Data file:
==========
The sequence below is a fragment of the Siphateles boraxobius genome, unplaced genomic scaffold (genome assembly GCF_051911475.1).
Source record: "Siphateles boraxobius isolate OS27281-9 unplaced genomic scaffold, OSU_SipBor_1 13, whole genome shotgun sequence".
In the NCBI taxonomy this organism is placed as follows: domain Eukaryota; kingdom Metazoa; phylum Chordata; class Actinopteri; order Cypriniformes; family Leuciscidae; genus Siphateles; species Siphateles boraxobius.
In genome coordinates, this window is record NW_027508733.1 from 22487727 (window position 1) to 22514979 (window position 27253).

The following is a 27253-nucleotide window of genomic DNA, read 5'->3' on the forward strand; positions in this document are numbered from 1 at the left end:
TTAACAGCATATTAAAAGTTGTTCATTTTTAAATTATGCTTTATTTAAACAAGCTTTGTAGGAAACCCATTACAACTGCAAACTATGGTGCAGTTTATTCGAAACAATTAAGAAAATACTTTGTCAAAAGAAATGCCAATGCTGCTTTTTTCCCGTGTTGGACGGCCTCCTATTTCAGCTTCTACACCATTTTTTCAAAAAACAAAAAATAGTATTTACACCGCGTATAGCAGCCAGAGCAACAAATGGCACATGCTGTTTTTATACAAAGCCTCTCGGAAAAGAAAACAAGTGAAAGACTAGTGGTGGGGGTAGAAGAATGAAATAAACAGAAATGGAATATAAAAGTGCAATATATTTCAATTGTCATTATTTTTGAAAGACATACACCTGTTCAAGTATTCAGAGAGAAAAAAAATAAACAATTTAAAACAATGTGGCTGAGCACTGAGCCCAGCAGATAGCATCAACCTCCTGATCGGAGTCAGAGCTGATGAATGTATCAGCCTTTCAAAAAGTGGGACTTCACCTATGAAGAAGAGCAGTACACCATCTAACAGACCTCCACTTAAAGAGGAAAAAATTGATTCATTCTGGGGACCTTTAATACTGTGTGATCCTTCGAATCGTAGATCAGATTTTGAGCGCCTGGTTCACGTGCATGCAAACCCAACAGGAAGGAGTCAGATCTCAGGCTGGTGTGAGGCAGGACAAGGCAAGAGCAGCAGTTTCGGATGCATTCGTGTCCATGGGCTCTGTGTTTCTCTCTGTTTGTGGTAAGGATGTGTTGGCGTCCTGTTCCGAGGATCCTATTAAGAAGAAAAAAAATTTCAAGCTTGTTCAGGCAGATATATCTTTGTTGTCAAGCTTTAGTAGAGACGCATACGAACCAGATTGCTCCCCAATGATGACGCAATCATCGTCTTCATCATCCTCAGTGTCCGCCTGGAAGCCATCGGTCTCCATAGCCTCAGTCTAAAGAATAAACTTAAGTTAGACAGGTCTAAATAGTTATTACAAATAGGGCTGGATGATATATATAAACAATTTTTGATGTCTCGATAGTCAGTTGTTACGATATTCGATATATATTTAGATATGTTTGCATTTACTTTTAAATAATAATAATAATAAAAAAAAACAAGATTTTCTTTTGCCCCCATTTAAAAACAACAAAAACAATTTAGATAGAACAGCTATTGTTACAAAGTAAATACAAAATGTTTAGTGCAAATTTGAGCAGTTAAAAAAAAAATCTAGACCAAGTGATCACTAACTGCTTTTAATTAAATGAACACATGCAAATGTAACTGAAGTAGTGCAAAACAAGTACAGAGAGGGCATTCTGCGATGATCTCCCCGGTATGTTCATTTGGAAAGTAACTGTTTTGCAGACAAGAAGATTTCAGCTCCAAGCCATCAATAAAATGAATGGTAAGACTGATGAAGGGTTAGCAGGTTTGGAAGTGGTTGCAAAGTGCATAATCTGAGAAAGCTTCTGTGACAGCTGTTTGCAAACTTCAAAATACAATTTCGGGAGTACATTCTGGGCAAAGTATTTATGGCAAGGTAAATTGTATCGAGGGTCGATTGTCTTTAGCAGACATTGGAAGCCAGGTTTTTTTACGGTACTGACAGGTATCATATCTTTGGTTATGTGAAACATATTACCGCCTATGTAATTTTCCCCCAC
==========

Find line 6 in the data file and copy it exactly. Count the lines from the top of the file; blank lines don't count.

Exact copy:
TTAACAGCATATTAAAAGTTGTTCATTTTTAAATTATGCTTTATTTAAACAAGCTTTGTAGGAAACCCATTACAACTGCAAACTATGGTGCAGTTTATTCGAAACAATTAAGAAAATACTTTGTCAAAAGAAATGCCAATGCTGCTTTTTTCCCGTGTTGGACGGCCTCCTATTTCAGCTTCTACACCATTTTTTCAAAAAACAAAAAATAGTATTTACACCGCGTATAGCAGCCAGAGCAACAAATGGCACATGCTGTTTTTATACAAAGCCTCTCGGAAAAGAAAACAAGTGAAAGACTAGTGGTGGGGGTAGAAGAATGAAATAAACAGAAATGGAATATAAAAGTGCAATATATTTCAATTGTCATTATTTTTGAAAGACATACACCTGTTCAAGTATTCAGAGAGAAAAAAAATAAACAATTTAAAACAATGTGGCTGAGCACTGAGCCCAGCAGATAGCATCAACCTCCTGATCGGAGTCAGAGCTGATGAATGTATCAGCCTTTCAAAAAGTGGGACTTCACCTATGAAGAAGAGCAGTACACCATCTAACAGACCTCCACTTAAAGAGGAAAAAATTGATTCATTCTGGGGACCTTTAATACTGTGTGATCCTTCGAATCGTAGATCAGATTTTGAGCGCCTGGTTCACGTGCATGCAAACCCAACAGGAAGGAGTCAGATCTCAGGCTGGTGTGAGGCAGGACAAGGCAAGAGCAGCAGTTTCGGATGCATTCGTGTCCATGGGCTCTGTGTTTCTCTCTGTTTGTGGTAAGGATGTGTTGGCGTCCTGTTCCGAGGATCCTATTAAGAAGAAAAAAAATTTCAAGCTTGTTCAGGCAGATATATCTTTGTTGTCAAGCTTTAGTAGAGACGCATACGAACCAGATTGCTCCCCAATGATGACGCAATCATCGTCTTCATCATCCTCAGTGTCCGCCTGGAAGCCATCGGTCTCCATAGCCTCAGTCTAAAGAATAAACTTAAGTTAGACAGGTCTAAATAGTTATTACAAATAGGGCTGGATGATATATATAAACAATTTTTGATGTCTCGATAGTCAGTTGTTACGATATTCGATATATATTTAGATATGTTTGCATTTACTTTTAAATAATAATAATAATAAAAAAAAACAAGATTTTCTTTTGCCCCCATTTAAAAACAACAAAAACAATTTAGATAGAACAGCTATTGTTACAAAGTAAATACAAAATGTTTAGTGCAAATTTGAGCAGTTAAAAAAAAAATCTAGACCAAGTGATCACTAACTGCTTTTAATTAAATGAACACATGCAAATGTAACTGAAGTAGTGCAAAACAAGTACAGAGAGGGCATTCTGCGATGATCTCCCCGGTATGTTCATTTGGAAAGTAACTGTTTTGCAGACAAGAAGATTTCAGCTCCAAGCCATCAATAAAATGAATGGTAAGACTGATGAAGGGTTAGCAGGTTTGGAAGTGGTTGCAAAGTGCATAATCTGAGAAAGCTTCTGTGACAGCTGTTTGCAAACTTCAAAATACAATTTCGGGAGTACATTCTGGGCAAAGTATTTATGGCAAGGTAAATTGTATCGAGGGTCGATTGTCTTTAGCAGACATTGGAAGCCAGGTTTTTTTACGGTACTGACAGGTATCATATCTTTGGTTATGTGAAACATATTACCGCCTATGTAATTTTCCCCCAC